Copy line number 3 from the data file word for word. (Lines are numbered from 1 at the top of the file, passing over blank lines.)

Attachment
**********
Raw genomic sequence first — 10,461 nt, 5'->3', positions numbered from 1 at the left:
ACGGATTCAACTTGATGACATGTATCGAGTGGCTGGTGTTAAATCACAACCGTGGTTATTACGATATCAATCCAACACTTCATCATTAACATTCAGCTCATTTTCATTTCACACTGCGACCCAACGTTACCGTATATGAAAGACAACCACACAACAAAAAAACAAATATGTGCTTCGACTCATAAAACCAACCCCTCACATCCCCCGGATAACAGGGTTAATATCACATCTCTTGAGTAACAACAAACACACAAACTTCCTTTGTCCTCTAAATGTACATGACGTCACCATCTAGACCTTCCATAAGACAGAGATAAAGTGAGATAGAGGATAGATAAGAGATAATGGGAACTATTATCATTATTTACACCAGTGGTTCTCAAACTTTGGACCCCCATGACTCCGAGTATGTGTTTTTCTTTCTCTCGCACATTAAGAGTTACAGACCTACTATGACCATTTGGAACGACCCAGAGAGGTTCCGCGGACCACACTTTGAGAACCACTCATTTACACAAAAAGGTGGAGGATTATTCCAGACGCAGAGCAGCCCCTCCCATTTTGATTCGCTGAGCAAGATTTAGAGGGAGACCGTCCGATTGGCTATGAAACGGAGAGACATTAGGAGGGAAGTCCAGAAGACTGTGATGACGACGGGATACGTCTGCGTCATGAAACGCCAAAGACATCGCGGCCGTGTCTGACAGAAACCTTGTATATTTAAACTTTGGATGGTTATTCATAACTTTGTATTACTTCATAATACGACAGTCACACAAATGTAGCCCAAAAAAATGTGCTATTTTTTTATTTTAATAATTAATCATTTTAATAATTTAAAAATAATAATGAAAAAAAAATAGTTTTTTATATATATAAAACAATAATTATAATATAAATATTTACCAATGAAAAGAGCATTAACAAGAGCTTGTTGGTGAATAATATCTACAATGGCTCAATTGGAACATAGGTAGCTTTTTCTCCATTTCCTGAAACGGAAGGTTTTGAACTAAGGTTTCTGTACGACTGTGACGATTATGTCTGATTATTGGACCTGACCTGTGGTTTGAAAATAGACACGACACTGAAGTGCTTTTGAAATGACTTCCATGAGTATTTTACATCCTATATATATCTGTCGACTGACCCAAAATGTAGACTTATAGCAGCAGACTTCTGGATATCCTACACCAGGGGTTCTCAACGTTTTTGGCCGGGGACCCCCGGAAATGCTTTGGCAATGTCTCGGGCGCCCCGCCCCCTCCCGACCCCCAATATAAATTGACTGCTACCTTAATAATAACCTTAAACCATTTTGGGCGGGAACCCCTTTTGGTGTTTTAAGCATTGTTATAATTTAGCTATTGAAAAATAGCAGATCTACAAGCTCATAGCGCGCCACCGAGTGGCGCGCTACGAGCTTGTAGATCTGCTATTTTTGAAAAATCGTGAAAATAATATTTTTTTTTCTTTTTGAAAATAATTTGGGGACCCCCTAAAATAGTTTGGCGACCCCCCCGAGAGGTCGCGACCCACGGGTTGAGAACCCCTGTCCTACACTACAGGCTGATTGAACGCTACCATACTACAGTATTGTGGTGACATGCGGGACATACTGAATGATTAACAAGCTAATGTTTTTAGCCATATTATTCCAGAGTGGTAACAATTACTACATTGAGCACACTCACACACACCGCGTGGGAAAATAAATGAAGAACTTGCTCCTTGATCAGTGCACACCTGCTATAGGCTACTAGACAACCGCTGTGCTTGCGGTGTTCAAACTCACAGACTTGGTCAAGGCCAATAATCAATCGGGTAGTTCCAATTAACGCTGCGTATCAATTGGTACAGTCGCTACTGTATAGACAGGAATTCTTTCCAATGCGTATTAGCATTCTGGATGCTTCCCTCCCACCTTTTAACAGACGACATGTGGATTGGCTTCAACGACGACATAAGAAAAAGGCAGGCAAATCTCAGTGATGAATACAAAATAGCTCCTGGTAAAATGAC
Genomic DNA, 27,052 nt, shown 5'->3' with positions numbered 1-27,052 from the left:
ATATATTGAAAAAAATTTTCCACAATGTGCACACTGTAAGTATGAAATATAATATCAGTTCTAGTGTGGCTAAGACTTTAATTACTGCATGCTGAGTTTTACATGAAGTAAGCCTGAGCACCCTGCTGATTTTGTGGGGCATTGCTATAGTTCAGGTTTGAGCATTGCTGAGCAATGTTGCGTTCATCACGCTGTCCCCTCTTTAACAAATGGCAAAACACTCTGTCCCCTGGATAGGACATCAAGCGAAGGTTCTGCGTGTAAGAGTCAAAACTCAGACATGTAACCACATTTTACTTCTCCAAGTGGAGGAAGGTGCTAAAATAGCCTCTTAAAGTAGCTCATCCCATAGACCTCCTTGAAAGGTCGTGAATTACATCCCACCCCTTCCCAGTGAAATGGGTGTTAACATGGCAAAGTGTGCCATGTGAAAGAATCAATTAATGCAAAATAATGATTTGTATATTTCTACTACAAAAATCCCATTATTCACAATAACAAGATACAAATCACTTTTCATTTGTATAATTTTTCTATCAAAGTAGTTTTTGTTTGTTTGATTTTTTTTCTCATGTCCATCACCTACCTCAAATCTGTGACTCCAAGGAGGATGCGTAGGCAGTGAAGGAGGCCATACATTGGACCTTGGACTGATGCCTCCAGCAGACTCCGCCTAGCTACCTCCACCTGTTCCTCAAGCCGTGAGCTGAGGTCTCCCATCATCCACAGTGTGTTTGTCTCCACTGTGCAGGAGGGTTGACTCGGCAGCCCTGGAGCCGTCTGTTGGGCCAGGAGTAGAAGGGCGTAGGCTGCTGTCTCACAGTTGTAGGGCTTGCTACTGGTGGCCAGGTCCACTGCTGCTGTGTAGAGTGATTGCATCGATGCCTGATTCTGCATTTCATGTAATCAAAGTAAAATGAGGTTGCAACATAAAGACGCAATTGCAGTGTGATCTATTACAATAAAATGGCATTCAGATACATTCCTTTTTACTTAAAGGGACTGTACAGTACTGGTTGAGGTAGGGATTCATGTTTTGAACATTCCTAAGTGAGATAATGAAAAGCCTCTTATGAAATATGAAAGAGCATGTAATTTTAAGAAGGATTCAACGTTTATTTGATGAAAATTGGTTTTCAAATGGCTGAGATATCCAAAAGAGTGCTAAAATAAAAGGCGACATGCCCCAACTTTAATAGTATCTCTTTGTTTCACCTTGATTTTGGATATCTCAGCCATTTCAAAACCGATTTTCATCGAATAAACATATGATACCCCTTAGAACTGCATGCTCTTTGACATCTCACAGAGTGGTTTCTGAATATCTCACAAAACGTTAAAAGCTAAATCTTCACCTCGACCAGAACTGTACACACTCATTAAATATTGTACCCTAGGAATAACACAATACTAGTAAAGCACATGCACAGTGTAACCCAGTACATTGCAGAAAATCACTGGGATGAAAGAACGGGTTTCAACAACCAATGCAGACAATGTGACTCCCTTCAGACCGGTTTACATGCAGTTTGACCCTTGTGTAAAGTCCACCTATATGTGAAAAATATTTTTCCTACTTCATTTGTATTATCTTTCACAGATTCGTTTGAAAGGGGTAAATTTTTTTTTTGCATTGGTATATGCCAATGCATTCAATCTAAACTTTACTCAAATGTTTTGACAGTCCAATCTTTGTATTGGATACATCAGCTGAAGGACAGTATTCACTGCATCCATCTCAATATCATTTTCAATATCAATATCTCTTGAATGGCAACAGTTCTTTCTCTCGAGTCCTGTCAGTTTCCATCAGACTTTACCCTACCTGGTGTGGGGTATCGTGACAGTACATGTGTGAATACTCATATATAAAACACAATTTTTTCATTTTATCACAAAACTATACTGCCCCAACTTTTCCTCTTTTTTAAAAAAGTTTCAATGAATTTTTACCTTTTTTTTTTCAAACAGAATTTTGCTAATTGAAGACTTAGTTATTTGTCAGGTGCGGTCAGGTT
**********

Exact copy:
Genomic DNA, 27,052 nt, shown 5'->3' with positions numbered 1-27,052 from the left: